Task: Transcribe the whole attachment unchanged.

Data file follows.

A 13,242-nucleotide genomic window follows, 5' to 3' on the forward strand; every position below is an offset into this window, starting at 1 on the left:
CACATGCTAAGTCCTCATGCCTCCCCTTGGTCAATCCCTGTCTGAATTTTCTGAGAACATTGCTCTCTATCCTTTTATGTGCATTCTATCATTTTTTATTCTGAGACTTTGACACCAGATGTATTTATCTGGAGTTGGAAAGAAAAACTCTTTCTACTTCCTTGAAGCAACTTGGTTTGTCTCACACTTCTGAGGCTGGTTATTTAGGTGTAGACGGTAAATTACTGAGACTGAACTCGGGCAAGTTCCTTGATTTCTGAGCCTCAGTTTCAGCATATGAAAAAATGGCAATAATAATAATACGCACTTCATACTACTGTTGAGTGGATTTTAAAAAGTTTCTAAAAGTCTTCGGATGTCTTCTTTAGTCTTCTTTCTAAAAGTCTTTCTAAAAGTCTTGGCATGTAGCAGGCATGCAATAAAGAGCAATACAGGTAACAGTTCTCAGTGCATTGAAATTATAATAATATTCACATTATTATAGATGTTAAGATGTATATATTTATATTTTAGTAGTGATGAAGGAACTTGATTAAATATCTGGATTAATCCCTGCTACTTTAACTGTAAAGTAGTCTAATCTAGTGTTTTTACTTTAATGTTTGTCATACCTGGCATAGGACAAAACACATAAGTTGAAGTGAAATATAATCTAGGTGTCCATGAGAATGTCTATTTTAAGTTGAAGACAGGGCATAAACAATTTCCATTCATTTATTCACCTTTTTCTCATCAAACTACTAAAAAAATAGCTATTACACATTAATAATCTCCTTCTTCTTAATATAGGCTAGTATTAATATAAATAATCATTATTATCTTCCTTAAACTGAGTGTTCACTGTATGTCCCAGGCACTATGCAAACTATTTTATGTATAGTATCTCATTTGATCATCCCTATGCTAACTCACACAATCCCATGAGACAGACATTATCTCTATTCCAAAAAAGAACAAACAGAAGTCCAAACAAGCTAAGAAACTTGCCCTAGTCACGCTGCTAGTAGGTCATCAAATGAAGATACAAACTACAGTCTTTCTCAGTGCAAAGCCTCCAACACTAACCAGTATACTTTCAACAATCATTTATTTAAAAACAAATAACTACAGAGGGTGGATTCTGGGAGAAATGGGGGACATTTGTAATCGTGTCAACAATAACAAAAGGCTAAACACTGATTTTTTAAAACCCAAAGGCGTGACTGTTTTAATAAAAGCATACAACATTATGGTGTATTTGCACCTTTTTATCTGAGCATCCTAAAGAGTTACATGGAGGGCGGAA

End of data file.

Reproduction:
A 13,242-nucleotide genomic window follows, 5' to 3' on the forward strand; every position below is an offset into this window, starting at 1 on the left:
CACATGCTAAGTCCTCATGCCTCCCCTTGGTCAATCCCTGTCTGAATTTTCTGAGAACATTGCTCTCTATCCTTTTATGTGCATTCTATCATTTTTTATTCTGAGACTTTGACACCAGATGTATTTATCTGGAGTTGGAAAGAAAAACTCTTTCTACTTCCTTGAAGCAACTTGGTTTGTCTCACACTTCTGAGGCTGGTTATTTAGGTGTAGACGGTAAATTACTGAGACTGAACTCGGGCAAGTTCCTTGATTTCTGAGCCTCAGTTTCAGCATATGAAAAAATGGCAATAATAATAATACGCACTTCATACTACTGTTGAGTGGATTTTAAAAAGTTTCTAAAAGTCTTCGGATGTCTTCTTTAGTCTTCTTTCTAAAAGTCTTTCTAAAAGTCTTGGCATGTAGCAGGCATGCAATAAAGAGCAATACAGGTAACAGTTCTCAGTGCATTGAAATTATAATAATATTCACATTATTATAGATGTTAAGATGTATATATTTATATTTTAGTAGTGATGAAGGAACTTGATTAAATATCTGGATTAATCCCTGCTACTTTAACTGTAAAGTAGTCTAATCTAGTGTTTTTACTTTAATGTTTGTCATACCTGGCATAGGACAAAACACATAAGTTGAAGTGAAATATAATCTAGGTGTCCATGAGAATGTCTATTTTAAGTTGAAGACAGGGCATAAACAATTTCCATTCATTTATTCACCTTTTTCTCATCAAACTACTAAAAAAATAGCTATTACACATTAATAATCTCCTTCTTCTTAATATAGGCTAGTATTAATATAAATAATCATTATTATCTTCCTTAAACTGAGTGTTCACTGTATGTCCCAGGCACTATGCAAACTATTTTATGTATAGTATCTCATTTGATCATCCCTATGCTAACTCACACAATCCCATGAGACAGACATTATCTCTATTCCAAAAAAGAACAAACAGAAGTCCAAACAAGCTAAGAAACTTGCCCTAGTCACGCTGCTAGTAGGTCATCAAATGAAGATACAAACTACAGTCTTTCTCAGTGCAAAGCCTCCAACACTAACCAGTATACTTTCAACAATCATTTATTTAAAAACAAATAACTACAGAGGGTGGATTCTGGGAGAAATGGGGGACATTTGTAATCGTGTCAACAATAACAAAAGGCTAAACACTGATTTTTTAAAACCCAAAGGCGTGACTGTTTTAATAAAAGCATACAACATTATGGTGTATTTGCACCTTTTTATCTGAGCATCCTAAAGAGTTACATGGAGGGCGGAA